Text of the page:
Of course snow science is inexact. But the risk that day, on that slope, was clearly high. The NWAC forecast on 12/28 (when this group would have had access to it) said in plain English: "the greatest danger is expected on mainly northeast through southeast facing slopes above about 5000 feet in the north and 5500 feet in the south where triggered slab releases are probable on steep slopes that have received wind deposited snow." What more would you need to convince you to stay out of Cement Basin that weekend?
  11. Avy, seven buried, one dead

    It almost doesn't matter what local snowpack evaluation the group did or didn't perform. Either they failed to do any, or they did their tests but misinterpreted the results. If you're on a slope that your analysis at home told you is likely to be dangerous, and you dig a pit that tells you the snowpack is "all clear", how much do you trust that result? Personally, I'm conservative and relatively inexperienced. For me, a slope is good to go only if my research prior to the trip gives me confidence in its safety AND I don't find evidence to the contrary during the trip.
  12. Avy, seven buried, one dead

    All of the current and last 10 days' worth of avalanche-related forecasts and data can be found here.
  13. Avy, seven buried, one dead

    While it is true that you can find safe skiing at all levels of avalanche danger, it seems to me that this group chose basically the worst place to go that particular day. The snowpack in the Cascades had (and still has) textbook instability - rain crust (bed surface), followed by surface hoar from clear, cold weather just before Christmas (weak layer), followed by increasingly dense layers (slab). The most recent storm, on Friday, had deposited about a foot of snow during very strong westerly winds. Many natural avalanches released during that storm. Given these conditions, a prudent choice would have been lower-altitude, lower-angled terrain on windward or sheltered slopes (or to stay home). But instead they chose to ski on terrain that was very vulnerable - steep (35 degrees), lee (east aspect just below the crest), and high (6600') *. All of this information was readily available on 12/28 by reading the NWAC report, checking the Crystal Mt. sensor data for the past few days, and looking at a map. The fact that the slope in question had apparently been skied several times Saturday and Sunday without incident prior to the accident may have blinded the group to the fundamental terrain and snowpack dangers. This makes me wonder what sort of pressure the Mountaineers group leaders are under to stick to their outing plans - I assume that this was a previously scheduled trip to the Norse Peak/Crystal backcountry area. Cement Basin would have been the last place I'd have picked to go that day. * I'm going off of information posted on turns-all-year.com about the exact location of the accident, which is the most precise I've found - I have no idea how accurate it is (it gave a position of 46 56 37 N and 121 26 45 W, which is consistent with everything else I've heard). Reports about the aspect of the slope seem to vary between NNE to ESE. The location above is on an E aspect.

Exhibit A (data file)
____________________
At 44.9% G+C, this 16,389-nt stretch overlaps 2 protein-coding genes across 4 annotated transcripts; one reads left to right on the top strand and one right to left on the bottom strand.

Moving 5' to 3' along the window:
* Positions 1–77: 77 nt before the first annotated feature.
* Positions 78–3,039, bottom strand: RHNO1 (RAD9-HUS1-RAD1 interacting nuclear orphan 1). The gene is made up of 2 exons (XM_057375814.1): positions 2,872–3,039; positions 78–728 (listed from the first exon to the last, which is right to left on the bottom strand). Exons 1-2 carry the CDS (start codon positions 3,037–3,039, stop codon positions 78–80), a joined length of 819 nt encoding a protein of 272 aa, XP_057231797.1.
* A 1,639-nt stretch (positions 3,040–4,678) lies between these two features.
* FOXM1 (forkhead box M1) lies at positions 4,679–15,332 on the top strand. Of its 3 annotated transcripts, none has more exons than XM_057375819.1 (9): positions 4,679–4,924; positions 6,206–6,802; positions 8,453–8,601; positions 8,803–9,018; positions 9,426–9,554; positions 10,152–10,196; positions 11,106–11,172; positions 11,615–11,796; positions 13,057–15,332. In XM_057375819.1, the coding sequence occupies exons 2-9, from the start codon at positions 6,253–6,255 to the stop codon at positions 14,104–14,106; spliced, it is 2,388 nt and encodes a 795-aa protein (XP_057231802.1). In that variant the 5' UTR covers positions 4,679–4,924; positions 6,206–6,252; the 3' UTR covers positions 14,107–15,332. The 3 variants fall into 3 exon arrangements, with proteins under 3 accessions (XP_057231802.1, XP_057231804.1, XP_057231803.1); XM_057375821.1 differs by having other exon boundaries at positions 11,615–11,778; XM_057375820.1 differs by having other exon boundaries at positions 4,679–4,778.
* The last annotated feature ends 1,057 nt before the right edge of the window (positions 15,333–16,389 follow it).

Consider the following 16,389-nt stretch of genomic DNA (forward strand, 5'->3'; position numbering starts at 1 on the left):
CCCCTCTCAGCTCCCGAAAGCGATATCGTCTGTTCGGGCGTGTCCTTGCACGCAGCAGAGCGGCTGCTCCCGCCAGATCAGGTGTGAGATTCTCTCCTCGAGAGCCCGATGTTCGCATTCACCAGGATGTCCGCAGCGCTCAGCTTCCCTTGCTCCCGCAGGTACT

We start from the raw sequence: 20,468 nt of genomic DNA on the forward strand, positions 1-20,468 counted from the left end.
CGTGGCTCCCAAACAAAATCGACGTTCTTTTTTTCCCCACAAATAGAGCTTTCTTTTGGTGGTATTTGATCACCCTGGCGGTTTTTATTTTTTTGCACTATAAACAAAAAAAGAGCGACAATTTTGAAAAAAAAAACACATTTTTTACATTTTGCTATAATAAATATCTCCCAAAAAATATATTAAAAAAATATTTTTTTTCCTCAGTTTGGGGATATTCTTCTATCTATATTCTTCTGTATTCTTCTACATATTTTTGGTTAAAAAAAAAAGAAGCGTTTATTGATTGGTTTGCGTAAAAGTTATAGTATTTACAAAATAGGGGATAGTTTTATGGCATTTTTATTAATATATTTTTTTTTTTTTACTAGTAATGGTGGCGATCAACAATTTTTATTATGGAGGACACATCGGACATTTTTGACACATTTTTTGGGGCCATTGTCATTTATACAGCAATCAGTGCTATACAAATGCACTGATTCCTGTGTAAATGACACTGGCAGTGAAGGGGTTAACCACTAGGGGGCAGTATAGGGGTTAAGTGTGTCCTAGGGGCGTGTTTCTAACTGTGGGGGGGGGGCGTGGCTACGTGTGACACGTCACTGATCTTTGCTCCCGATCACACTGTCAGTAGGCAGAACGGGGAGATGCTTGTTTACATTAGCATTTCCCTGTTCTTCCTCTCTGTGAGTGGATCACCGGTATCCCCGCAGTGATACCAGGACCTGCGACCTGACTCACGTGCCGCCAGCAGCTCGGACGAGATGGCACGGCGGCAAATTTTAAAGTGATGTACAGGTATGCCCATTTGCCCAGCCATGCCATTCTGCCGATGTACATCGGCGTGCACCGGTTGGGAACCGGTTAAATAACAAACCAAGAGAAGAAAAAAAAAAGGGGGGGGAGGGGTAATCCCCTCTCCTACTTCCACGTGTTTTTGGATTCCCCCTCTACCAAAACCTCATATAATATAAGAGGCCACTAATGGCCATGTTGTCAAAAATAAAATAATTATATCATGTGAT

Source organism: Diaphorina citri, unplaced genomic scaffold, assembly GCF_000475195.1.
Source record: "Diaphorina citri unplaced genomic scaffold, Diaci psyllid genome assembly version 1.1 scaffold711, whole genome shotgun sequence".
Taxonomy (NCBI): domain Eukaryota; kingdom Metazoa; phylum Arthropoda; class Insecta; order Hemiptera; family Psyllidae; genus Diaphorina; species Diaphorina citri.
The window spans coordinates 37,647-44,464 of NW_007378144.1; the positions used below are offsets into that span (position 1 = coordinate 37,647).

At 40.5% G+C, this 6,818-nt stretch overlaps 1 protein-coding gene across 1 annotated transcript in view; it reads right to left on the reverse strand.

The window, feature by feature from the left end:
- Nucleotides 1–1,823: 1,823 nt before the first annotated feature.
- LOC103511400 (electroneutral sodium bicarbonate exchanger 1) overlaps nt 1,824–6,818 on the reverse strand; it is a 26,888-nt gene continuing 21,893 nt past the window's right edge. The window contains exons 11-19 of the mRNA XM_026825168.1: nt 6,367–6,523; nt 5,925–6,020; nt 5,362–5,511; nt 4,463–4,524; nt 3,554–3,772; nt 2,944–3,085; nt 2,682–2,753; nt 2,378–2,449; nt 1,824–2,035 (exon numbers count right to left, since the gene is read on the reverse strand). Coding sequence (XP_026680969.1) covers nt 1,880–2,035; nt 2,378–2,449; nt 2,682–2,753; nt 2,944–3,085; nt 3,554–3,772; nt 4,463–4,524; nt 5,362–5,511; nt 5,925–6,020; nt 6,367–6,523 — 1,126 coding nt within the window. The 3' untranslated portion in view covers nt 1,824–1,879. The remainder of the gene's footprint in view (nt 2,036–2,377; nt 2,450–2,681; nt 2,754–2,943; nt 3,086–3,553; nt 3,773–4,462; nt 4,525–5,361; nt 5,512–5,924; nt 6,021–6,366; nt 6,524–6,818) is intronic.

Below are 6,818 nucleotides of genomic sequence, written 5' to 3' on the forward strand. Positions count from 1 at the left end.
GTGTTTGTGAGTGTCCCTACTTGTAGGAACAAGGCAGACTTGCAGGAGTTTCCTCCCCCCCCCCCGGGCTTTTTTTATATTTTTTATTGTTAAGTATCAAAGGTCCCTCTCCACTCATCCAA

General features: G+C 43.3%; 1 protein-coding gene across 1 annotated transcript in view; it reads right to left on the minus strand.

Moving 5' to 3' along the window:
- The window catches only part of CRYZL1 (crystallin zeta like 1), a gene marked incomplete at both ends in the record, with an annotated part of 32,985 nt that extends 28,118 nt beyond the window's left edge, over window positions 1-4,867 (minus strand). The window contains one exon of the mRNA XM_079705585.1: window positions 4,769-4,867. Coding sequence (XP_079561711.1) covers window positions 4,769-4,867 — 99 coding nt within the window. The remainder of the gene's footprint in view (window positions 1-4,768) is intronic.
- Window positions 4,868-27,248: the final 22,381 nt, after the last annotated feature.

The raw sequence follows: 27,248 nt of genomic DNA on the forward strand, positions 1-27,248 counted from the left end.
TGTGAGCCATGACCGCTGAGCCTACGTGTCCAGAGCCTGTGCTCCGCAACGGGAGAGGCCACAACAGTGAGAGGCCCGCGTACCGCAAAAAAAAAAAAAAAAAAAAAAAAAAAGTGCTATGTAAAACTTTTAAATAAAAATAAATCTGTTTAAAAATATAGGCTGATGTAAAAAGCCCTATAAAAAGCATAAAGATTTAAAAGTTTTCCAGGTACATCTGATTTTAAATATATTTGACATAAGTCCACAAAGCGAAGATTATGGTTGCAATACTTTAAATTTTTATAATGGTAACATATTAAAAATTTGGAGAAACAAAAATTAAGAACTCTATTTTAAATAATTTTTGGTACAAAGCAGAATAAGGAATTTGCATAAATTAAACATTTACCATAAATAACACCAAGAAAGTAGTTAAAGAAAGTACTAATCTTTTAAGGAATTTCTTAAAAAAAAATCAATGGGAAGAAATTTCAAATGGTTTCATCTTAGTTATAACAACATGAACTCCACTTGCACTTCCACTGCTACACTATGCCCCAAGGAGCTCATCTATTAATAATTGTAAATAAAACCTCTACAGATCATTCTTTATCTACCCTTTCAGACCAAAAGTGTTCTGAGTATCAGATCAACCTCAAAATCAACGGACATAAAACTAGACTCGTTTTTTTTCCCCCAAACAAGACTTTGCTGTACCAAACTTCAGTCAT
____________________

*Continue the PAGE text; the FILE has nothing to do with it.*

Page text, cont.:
14. Climbers stuck on Glacier

    Some FRS radios now also have NOAA weather radio reception. We used one on Sahale a few weeks ago and it worked out reasonably well (reception is somewhat poor that far into the Cascades, but it was intelligible). Also, I find the NWS forecast discussion pretty useful. It's a fairly technical, qualitative analysis of the current weather picture. If you know a bit about meteorology, it gives you a much better idea what the forecast is based on, and how much confidence the staff meteorologists have in that forecast. That said, I still don't trust any forecast more than 12 hours out [ 07-31-2002, 03:38 PM: Message edited by: Peter Baer ]
  15. Middle Fork road out to Hardscrabble creek

    The FS plan for the Middle Fork has two parts; a) allowing the upper road to revert to a trail (past Dingford creek permanently, past Taylor river seasonally), and b) developing the lower road (North Bend to Taylor river) as a "family-friendly weekend place," to use Fairweather's term. I.e. cleaning up the garbage dumps and putting in more campgrounds and trails. This is a good thing if it relieves crowding on the I-90 corridor trails and gets people to appreciate and preserve the MF valley. Seems like a fair solution. The upper MF road stabs deeply into the Alpine Lakes wilderness; the idea of the central Cascades becoming just a litte more wild and remote sounds pretty appealing to me.